Ending child marriage: affected girls speak for themselves

Hope was 14 when she decided to get married. All her friends were doing it, and she reasoned she should do the same.   Her parents, however, did not agree and told her not to do it.

She didn’t listen. Against her parent’s wishes, she became the fifth wife of a much older man.  Soon she became pregnant and soon after that, her husband began to beat and abuse her.Hope escaped and tried to go back home to her parents. But she had disobeyed them and was pregnant, so they refused to take her back. 

Hope eventually found her way to a charity run by the World Young Women’s Christian Association (YWCA) who gave her and her five-month old daughter shelter.

Hope was one of over 40 formerly married girls who met with UN Special Rapporteurs on violence against women and on contemporary forms of slavery   on the margins of the First African Girl’s Summit on Ending Child Marriage in Africa. The summit, which took place in Zambia, was a chance to recognize efforts made by African governments and other stakeholders who have been actively working to end child marriage as well as work toward and strengthening laws against the act.

The meeting of Special Rapporteur on violence against women Dubravka šimonović and the Special Rapporteur on contemporary forms of slavery Urmila Bhoola with the girls was an opportunity for the rapporteurs to listen to the girls’ stories and for the girls to ask questions about the UN human Rights mechanisms and how they apply to them.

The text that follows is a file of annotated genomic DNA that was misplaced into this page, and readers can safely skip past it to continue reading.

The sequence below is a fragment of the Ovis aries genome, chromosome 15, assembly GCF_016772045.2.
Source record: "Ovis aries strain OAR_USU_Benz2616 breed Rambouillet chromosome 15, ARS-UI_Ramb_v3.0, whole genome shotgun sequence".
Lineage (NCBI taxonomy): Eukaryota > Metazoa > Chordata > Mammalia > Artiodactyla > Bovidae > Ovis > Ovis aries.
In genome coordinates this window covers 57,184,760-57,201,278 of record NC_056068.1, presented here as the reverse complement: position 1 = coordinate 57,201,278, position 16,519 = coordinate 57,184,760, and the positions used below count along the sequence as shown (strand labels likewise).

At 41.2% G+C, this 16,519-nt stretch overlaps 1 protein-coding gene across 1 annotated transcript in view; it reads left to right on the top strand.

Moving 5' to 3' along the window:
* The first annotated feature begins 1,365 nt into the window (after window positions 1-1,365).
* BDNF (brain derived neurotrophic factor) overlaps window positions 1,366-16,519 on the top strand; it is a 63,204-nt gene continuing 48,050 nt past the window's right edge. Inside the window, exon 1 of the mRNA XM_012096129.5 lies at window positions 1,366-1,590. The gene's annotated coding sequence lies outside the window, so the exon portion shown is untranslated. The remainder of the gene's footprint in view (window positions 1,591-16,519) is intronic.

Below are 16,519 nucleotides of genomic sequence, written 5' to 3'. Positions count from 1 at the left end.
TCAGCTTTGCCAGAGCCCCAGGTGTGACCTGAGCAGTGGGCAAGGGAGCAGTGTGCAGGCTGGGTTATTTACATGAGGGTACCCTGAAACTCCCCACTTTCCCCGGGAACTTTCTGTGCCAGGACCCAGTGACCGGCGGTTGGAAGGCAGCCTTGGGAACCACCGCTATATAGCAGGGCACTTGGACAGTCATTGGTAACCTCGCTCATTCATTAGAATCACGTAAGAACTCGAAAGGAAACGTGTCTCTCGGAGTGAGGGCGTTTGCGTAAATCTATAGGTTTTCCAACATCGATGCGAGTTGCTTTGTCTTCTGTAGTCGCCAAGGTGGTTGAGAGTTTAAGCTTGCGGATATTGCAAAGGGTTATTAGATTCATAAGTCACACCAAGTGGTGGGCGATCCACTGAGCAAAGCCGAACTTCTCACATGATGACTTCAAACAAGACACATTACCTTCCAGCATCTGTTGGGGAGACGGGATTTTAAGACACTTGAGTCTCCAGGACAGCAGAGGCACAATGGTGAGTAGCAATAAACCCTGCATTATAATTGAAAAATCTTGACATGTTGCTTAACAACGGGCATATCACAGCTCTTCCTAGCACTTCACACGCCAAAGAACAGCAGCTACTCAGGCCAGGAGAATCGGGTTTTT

"The summit provided me with an opportunity to meet with extraordinary young women who fled servile marriages and other forms of slavery, and who have overcome the discrimination and stigma attached to this through education,” said Bhoola. “This illustrates the importance of continuing to enforce international human rights law, as well as advocacy, access to justice and public awareness-raising on how child and forced marriage destroys the lives and dignity of girls.”

The girls came from Mozambique, Zambia, Angola, Ethiopia, the Democratic Republic of Congo (DRC) and Malawi. They said they came to the summit in the hopes that their stories of early marriage would help accelerate change.

“Child marriage started before me and it will end with me,” said one of the participants.

The girls asked the special rapporteurs to provide mentorship programmes, as some girls, like Hope, get married because their friends are doing it. They lack the positive images to wait. They also pointed to the need to have UN documents translated into local and accessible languages and to involve girls, as well as traditional leaders and parents in all programmes to change attitudes toward early marriage.

"The importance of this 1st African summit is the political will of African leaders to act now and to provide a better future for its girls! It is crucial to focus on States responsibility to prevent by all means the girl child forced marriage as a gender-based violence that includes sexual violence and constitutes a girl's human rights violation," said šimonović.

This story is published as part of the 16 Days of Activism against Gender-Based Violence, which runs every year from 25 November (the International Day for the Elimination of Violence against Women) to 10 December (Human Rights Day). The international campaign calls for the elimination of violence against women and invites everyone to take action.

4 December 2015

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